A number of players—including Cleveland's Anderson Varejao and Dallas' O.J. Mayo—have been pleasant surprises from a fantasy perspective so far. On the flip side, several of the NBA's premier talents were more than a bit disappointing during the first month of the 2012-13 season.
Many can point to injuries as the primary cause for their decline, but some players are simply underperforming this year. Shrewd fantasy owners may be able to "buy low" on those who many consider to be busts at this point, but let the buyer beware: There's no guarantee that these stars will ever reach their preseason expectations.
For the purposes of this article, we'll exclude those players who were injured prior to the season and still have yet to suit up (Andrew Bynum, Amar'e Stoudemire, Eric Gordon and Dirk Nowitzki, among others).
Note: Statistics are accurate as of Dec. 2
Brandon Roy was a low-risk, high-reward pick for most in fantasy this year, and it doesn't appear many rewards will be forthcoming here in 2012-13.
The Minnesota Timberwolves guard is 28 years old and one stage away from knee replacement surgery. And while he looked promising at times during the preseason, it quickly became clear that Roy's right knee simply couldn't handle the rigors of an NBA schedule.
Roy had surgery last month on his troublesome knee and may be back before the calendar turns to 2013. However, he wasn't terribly productive fantasy-wise in the week that he did play (5.8 points and 4.6 assists in 24.4 minutes per game), so proceed at your own risk.
Knee and foot injuries have limited Miami Heat guard Dwyane Wade all season long: His numbers are down in nearly every major category, though he is shooting 48.9 percent from the field.
Wade admitted that he returned too soon from his last ailment, so he may choose to sit out a few games going forward in order to preserve his overall health.
As recently as two years ago, Wade was a threat to go for 25/5/5 on any given night, but those outings are few and far between these days. The man known as "Flash" is no longer as quick as he once was, but he's still a solid No. 2 option in deeper leagues.
All eyes are on Joe Johnson as both he (and his team) are making their Big Apple debuts this year, but the early returns are somewhat disappointing. Johnson's scoring average (15.6 points per game) is at its lowest level since 2002-03 (when he was a reserve for the Phoenix Suns), and he's shooting less than 41 percent from the floor.
Johnson's season wouldn't be so bad if he was contributing in other categories, but his per-game averages in rebounds, assists, steals and blocks are either the same or slightly lower than they were last year.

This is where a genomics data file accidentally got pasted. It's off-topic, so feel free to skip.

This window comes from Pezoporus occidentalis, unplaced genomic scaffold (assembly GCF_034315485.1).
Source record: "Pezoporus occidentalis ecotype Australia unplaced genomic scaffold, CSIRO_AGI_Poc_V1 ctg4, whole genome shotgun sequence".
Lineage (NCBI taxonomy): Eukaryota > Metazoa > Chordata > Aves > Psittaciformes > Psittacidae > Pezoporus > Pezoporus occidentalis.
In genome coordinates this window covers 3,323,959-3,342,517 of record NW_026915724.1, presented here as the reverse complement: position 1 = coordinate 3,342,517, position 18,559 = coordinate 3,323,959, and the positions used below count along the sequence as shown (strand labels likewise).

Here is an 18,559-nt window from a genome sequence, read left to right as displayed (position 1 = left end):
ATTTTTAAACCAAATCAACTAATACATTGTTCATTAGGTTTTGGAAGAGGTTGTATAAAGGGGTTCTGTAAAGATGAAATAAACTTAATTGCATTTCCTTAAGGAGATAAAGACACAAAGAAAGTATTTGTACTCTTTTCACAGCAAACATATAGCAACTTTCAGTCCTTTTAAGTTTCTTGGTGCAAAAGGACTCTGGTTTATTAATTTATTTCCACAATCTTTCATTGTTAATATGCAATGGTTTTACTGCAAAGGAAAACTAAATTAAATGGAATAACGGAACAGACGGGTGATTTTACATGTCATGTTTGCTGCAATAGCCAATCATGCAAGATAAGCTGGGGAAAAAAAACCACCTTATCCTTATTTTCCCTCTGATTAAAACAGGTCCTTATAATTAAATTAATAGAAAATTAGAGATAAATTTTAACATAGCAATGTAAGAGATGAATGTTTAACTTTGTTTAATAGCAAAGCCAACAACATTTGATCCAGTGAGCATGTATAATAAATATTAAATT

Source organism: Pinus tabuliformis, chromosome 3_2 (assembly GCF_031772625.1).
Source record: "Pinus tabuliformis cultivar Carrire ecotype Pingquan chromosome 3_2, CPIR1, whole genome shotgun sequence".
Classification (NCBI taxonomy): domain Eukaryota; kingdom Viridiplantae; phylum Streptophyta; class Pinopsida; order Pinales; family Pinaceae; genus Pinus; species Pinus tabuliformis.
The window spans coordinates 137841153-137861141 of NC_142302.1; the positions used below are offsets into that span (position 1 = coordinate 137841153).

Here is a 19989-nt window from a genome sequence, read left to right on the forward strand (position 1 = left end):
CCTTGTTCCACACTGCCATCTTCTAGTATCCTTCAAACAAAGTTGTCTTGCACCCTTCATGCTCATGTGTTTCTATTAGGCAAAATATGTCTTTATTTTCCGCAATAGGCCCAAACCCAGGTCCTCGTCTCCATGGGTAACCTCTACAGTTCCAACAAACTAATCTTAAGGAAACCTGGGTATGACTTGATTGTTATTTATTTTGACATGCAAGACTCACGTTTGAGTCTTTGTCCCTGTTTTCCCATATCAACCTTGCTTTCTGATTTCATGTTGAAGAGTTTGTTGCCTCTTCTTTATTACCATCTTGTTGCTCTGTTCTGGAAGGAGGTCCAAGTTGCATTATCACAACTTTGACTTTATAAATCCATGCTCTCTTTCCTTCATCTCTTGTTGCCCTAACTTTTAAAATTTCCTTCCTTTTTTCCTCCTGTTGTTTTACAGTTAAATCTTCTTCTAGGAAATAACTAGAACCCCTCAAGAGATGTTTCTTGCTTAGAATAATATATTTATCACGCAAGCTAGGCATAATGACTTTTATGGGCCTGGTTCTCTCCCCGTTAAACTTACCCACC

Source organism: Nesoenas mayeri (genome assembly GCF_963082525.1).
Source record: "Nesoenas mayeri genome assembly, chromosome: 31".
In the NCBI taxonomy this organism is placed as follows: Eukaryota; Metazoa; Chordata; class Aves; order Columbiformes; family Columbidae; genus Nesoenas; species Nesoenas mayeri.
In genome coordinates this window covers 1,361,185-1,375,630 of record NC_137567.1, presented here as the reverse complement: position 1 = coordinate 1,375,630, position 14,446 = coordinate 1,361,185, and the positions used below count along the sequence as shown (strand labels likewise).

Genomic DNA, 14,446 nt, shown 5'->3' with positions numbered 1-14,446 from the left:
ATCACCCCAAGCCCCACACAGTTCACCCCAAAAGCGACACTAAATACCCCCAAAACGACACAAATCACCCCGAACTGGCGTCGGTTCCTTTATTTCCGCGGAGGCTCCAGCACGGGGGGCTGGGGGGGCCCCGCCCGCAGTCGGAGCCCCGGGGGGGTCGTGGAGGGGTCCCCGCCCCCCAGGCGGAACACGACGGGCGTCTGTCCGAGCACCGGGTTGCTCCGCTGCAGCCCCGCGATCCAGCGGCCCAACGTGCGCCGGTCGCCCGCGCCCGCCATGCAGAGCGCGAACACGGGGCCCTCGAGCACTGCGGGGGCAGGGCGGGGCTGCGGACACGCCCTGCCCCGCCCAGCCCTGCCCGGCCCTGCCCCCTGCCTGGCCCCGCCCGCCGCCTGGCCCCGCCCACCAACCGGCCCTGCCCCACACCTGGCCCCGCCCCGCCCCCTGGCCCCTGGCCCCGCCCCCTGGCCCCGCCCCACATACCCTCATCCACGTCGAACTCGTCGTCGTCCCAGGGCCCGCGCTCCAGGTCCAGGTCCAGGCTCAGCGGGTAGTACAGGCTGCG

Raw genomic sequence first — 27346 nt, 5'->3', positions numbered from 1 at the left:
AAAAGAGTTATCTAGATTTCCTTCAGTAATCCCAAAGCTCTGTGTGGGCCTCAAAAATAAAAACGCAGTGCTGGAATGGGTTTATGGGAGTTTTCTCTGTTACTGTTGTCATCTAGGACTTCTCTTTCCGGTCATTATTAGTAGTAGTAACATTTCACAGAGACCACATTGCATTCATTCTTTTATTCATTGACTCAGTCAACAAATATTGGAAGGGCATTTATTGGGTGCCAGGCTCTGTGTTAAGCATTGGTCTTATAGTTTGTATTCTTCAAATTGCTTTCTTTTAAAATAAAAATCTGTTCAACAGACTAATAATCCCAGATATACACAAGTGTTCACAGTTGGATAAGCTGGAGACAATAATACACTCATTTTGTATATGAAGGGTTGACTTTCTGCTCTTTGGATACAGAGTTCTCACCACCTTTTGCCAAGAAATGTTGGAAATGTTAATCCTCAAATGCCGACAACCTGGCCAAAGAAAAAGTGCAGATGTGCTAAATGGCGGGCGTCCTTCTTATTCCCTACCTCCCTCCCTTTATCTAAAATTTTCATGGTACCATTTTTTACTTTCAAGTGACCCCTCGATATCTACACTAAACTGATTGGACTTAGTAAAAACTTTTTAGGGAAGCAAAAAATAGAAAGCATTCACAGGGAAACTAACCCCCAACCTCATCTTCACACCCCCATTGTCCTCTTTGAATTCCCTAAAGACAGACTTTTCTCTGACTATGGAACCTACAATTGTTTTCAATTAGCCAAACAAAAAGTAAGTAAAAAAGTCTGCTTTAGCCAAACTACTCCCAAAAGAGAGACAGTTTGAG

Brooklyn is still making noise despite a down year from one of their "Core Four," but from a fantasy perspective, Johnson is a bit quieter than he has been in recent memory.
If Andrew Bogut is on your fantasy roster, it would be wise to acquire another option at center just in case he doesn't return this season. While Bogut was thought to be fully healthy for the first time in years, news that he actually underwent microfracture surgery last April doesn't bode well for his short-term prospects.
If and when Bogut comes back, the smart money says that it will take him a while to get back into basketball shape. The Warriors center averaged just 6.0 points and 3.8 rebounds per game in limited action this year, and the days of Bogut averaging double-doubles appear to be over.
Steve Nash's broken leg didn't just assist in Mike Brown's firing, but it likely led to more than a few losses for those in fantasy leagues with weekly scoring.
Nash will put up solid numbers when he returns, but owners who drafted him in the early rounds have had to work wonders with their lineups in order to compensate for his loss.
The pedestrian numbers that Nash put up in the two games that he did manage to play (4.5 points, 4.0 assists, 3.0 rebounds per game) aren't indicative of what the 38-year-old point guard is capable of, and all signs point to Nash's return within the next few weeks.
There is no bigger bust in the NBA this season than Milwaukee's Ersan Ilyasova. One year ago, he was in the midst of making a strong case for the NBA's Most Improved Player award. This season, he's struggling so badly that he lost his starting job to rookie John Henson.
Ilyasova was thought to be a solid mid-round fantasy selection, but the 6'9" forward is only averaging 7.3 points and 4.9 rebounds per game, nearly half of what he tallied in 2011-12. Also not helping matters is his embarrassingly low field-goal percentage (.359)—a number that should be troubling to those who own Ilyasova in their respective fantasy leagues.